Market Cultures in the Economies of Europe and South-East Asia -3

An investigation by the author of the patterns of associationalism in the South West of England (Konstadakopulos, 2000a) – patterns which are confirmed by the survey data presented in chapter 3 – reveals a rather limited number of co-operative networks among economic actors such as companies and research institutions. Continue reading

Market Cultures in the Economies of Europe and South-East Asia -1

In this section it is argued that the extraordinary growth of both the West of England and Singapore-Johor agglomerations can be characterised more accurately as a form of ‘business-led’ development. The main influences behind the agglomerations’ technological advancement are not only the national or regional governments (or even supranational institutions), and government-linked corporations, but also the owners of indigenous, high-technology SMEs and managers of TNCs operating outside the control of national governments.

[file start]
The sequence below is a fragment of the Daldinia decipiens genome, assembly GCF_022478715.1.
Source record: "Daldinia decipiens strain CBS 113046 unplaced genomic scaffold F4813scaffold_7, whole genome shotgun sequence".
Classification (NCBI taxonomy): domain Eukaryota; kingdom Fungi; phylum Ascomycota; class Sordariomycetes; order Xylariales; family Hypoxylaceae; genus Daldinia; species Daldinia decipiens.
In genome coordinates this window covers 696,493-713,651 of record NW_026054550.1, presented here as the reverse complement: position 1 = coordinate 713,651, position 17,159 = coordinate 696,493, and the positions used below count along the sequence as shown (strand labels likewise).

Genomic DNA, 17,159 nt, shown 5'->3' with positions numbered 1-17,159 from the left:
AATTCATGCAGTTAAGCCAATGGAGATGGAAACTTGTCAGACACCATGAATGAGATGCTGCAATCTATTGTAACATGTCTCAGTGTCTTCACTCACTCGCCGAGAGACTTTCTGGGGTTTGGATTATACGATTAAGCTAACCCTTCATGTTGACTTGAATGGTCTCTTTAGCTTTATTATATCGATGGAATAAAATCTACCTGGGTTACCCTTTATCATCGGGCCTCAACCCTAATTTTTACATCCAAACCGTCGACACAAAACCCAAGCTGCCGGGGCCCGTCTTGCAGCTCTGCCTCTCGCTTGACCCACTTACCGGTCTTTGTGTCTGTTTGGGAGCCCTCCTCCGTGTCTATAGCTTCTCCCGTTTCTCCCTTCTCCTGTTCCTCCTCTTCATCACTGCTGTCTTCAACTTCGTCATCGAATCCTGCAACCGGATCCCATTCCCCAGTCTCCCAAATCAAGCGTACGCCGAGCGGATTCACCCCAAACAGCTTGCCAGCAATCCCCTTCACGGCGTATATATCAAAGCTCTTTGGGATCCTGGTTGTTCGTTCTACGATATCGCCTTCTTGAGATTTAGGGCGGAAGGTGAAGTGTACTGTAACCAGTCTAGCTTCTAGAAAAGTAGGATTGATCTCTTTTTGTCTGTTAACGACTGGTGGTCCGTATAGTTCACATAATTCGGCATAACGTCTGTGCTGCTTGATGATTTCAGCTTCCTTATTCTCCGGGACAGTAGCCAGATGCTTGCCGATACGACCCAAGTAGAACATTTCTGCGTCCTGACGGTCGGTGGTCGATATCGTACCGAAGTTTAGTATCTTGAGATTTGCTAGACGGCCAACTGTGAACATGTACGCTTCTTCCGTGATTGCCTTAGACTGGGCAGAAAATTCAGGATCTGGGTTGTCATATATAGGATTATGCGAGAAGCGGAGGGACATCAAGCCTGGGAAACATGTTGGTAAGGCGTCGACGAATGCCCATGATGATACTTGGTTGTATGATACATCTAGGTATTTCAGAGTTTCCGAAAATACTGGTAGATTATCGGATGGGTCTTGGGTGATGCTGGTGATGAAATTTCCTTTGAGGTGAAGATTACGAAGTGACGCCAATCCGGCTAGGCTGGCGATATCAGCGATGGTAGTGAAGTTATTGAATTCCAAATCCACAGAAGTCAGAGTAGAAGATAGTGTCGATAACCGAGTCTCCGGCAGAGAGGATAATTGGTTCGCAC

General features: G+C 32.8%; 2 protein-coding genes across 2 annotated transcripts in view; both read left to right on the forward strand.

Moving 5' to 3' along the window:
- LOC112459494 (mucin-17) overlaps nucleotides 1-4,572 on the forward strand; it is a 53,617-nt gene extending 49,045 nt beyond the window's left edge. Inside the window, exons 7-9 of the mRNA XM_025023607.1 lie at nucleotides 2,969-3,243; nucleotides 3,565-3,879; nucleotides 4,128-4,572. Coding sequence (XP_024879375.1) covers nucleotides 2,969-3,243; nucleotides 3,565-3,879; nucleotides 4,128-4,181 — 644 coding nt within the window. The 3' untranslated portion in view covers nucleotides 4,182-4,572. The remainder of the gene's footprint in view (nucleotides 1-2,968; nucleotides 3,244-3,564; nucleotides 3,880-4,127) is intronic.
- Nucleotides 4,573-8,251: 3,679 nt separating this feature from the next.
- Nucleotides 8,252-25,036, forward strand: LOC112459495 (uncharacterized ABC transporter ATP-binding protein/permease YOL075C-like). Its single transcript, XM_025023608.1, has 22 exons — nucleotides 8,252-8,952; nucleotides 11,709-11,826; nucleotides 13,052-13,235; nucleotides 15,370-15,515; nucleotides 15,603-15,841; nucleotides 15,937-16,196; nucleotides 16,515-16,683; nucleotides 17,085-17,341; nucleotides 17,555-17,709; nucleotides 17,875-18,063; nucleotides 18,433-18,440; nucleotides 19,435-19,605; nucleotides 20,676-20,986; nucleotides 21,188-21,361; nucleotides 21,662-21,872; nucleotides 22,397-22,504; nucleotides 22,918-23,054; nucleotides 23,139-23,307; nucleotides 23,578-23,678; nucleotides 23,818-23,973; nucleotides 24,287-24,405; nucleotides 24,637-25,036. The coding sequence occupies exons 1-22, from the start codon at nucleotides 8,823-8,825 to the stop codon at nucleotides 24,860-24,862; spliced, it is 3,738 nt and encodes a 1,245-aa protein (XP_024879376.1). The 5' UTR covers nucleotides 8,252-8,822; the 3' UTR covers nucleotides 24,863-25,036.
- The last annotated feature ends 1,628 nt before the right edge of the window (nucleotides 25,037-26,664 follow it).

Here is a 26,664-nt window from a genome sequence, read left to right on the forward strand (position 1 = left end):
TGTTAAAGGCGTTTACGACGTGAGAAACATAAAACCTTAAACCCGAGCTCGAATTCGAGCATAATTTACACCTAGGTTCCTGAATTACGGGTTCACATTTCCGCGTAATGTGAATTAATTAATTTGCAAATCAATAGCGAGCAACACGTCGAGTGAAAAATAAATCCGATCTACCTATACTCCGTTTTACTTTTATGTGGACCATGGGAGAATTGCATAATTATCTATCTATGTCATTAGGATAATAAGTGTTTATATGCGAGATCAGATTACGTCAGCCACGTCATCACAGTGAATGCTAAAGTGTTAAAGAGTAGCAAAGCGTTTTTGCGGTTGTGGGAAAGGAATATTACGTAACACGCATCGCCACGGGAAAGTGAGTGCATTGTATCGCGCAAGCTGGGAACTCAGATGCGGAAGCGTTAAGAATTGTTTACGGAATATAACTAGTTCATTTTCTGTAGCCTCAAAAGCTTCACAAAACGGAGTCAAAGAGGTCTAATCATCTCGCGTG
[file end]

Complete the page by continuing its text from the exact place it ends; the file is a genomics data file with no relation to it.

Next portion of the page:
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The Relevance of the Economic, Political and Social Environments of Europe and South-East Asia -1

It is apparent that there are considerable differences between the West of England and Singapore-Johor high-technology agglomerations with regard to collective efficiency, innovativeness and levels of development. Contrasting technological policies, and economic, political and social processes based on strong historical legacies, have also shaped the two innovative milieux. Continue reading

Industrial Districts, Innovative Milieux, Growth Triangles or Global Knowledge Economies? – page 4

In the West of England it is mostly the indigenous firms that have a regionally based R&D facility, displaying high levels of innovation. In Singapore-Johor it is again largely the indigenous firms, rather than the subsidiaries of multinational companies, who are the major innovators…. Continue reading

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